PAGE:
Tuesday, October 18, 2016

Election History: The Poll Guard Incident, Yesterday and Today

A mural in the Logan neighborhood of Santa Ana, Calif., one of the city's oldest Mexican neighborhoods, bears the faces of local men who served in the armed forces. Credit Andrew Cullen for The New York Times.
Last week the New York Times came to town and Rebel Girl couldn't help but notice the lede for their feature article on Santa Ana, "This City Is 78% Latino, and the Face of a New California." It recalled one of SOCCCD Trustees Tom Fuentes most infamous acts (and that's sayin' something). Too bad the NYT didn't identify Fuentes by name.

Vicente Sarmiento remembers when the local Republican Party here posted uniformed guards at polling stations in a closely fought State Assembly race three decades ago and they hoisted signs in English and Spanish warning that noncitizens were prohibited from voting. The guards were removed after state elections officials threatened legal action.
Yes, on election day in November of 1988, at 20 polling stations in Santa Ana, the local GOP posted uniformed guards. According to the LA Times: "Republican Party Chairman Thomas A. Fuentes confirmed that the security guards "were part of our Election Day security effort" in mostly Latino neighborhoods in central and south Santa Ana."

A police officer holds part of a sign seized at a polling place in Santa Ana in 1988, when uniformed guards were stationed at 20 polling sites in the city by the GOP. (Mark Boster/Los Angeles Times)

Lately, that incident has also been recalled by others in the wake of Donald Trump's persistent assertions about "rigged" elections.  This from Kurtis Lee's LAT article, "Donald Trump's call for poll watchers brings back fears of 1988 Santa Ana":

Now, nearly three decades later, as Republican presidential nominee Donald Trump calls for his supporters to volunteer as election observers, concerns of voter intimidation have come to the forefront. At a rally in Pennsylvania last week, Trump used strong racial overtones to allege to his mostly white audience that “certain areas” of the state — such as Philadelphia, where almost half the residents are black — will commit voter fraud to support Democratic presidential nominee Hillary Clinton.

Saturday, October 15, 2016

I 5 at Avery Parkway, 1965

I 5 at Avery Parkway, 1965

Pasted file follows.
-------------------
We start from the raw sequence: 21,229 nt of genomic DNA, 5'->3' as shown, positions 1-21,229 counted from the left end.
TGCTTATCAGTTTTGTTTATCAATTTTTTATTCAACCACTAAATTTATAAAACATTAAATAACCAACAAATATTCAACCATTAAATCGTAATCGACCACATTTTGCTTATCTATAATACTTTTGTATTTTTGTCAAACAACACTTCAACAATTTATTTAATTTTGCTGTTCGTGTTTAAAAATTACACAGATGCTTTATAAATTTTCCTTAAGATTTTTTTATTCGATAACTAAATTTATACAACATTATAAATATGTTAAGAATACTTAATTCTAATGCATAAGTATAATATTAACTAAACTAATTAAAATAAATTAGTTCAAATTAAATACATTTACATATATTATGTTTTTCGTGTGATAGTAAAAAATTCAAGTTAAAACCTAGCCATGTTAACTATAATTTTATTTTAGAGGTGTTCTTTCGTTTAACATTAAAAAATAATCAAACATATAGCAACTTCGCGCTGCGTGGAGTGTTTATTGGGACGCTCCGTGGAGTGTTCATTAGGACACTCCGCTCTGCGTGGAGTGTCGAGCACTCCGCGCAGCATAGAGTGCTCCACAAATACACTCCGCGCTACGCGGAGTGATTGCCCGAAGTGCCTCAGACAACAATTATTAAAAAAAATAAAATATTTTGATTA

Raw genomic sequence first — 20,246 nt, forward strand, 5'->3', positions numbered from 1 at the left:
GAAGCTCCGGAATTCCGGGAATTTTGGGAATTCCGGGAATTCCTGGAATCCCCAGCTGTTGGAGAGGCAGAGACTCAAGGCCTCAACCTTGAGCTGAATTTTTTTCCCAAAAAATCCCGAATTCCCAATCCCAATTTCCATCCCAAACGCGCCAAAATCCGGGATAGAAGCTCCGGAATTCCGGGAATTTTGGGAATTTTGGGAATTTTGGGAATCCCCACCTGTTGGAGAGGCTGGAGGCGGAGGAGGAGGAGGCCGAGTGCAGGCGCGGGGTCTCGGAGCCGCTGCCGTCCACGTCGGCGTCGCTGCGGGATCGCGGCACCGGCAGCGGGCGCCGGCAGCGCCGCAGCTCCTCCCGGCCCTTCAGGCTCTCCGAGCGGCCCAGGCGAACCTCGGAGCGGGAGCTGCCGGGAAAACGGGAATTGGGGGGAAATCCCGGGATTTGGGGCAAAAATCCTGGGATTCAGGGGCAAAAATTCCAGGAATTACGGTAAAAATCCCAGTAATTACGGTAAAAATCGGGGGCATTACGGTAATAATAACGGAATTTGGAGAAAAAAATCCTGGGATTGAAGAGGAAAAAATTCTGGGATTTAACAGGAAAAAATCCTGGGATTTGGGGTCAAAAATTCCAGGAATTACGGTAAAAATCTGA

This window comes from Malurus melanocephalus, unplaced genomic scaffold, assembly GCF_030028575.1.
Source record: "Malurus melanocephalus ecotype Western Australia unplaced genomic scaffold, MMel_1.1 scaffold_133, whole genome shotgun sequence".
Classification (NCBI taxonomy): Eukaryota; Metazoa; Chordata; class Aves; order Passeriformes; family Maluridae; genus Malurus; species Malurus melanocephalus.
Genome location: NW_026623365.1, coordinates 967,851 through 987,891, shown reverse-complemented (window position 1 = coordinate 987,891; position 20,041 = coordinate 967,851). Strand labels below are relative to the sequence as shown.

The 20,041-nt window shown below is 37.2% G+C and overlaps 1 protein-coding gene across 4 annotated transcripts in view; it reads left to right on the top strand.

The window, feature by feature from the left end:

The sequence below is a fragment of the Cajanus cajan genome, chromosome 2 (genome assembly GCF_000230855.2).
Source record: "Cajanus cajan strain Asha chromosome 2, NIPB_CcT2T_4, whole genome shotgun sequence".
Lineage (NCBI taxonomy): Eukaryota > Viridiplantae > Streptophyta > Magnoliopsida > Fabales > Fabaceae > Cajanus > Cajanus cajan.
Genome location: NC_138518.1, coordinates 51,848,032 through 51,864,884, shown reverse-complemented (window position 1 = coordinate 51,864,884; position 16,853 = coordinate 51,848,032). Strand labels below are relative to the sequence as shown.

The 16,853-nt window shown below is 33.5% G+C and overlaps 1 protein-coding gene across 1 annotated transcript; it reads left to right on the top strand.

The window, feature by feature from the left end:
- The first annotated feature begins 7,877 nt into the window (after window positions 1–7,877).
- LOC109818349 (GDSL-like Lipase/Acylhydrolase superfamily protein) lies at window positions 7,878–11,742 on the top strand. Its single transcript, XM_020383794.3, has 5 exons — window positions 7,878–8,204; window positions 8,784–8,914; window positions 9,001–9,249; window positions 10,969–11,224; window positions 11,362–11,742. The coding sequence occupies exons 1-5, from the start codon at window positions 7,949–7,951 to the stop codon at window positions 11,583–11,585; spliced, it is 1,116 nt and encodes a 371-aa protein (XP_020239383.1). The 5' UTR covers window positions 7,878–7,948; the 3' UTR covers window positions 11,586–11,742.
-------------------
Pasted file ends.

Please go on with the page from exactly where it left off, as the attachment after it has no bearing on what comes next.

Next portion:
View from La Paz Rd, Laguna Niguel, 1968
Avery and Marguerite Parkways, Mission Viejo, 1976
Twenty Ranch Duck Club, Barranca Rd, Irvine, 1967
El Toro Road, Aliso Viejo, circa 1965
I5 and El Toro Rd, 1958
5 just south of Oso Pkwy about 1960

Friday, October 14, 2016

Trump defends himself as only he can.
Not his first choice for gropage.
     “Believe me, she would not be my first choice, that I can tell you."
     Not his first choice for groping?

The Stunningly Long List of Women Who've Accused Trump of Sexual Assault (Mother Jones)
He wouldn't grope Stoynoff, he said. 
“Look at her,” he said.

Monday, October 10, 2016

Banned Books Week at Saddleback College

Saddleback College performing arts students Emma Chassey and Gal Kohav perform a scene From E.B. White's "Charlotte's Web," with music from "The Last Chapter" by Scott Farthing, outside the school's Library and Learning Resource Center during "Bodies and Ink," a celebration of National Banned Books Week on Saturday evening.

In case you missed it (we did) here is the Register's coverage of Saddleback College's  Banned Books Week event.  Sounds wonderful.

"Members of several Saddleback College fine arts departments performed pieces inspired by works of literature in a show called “Bodies and Ink,” Saturday at the college. The show celebrated National Banned Books Week at the school’s library and Learning Resource Center. Three more shows will take place this weekend. The performing arts students, members of the dance, music, speech, theatre arts and visual arts programs, created 11 site-specific performances pieces based on works of literature in an 80-minute program."


A "Trump" Face in the Crowd

In 1957, Budd Schulberg wrote "A Face in the Crowd," Elia Kazan directed it and Andy Griffith starred in it - check out how it resonates today.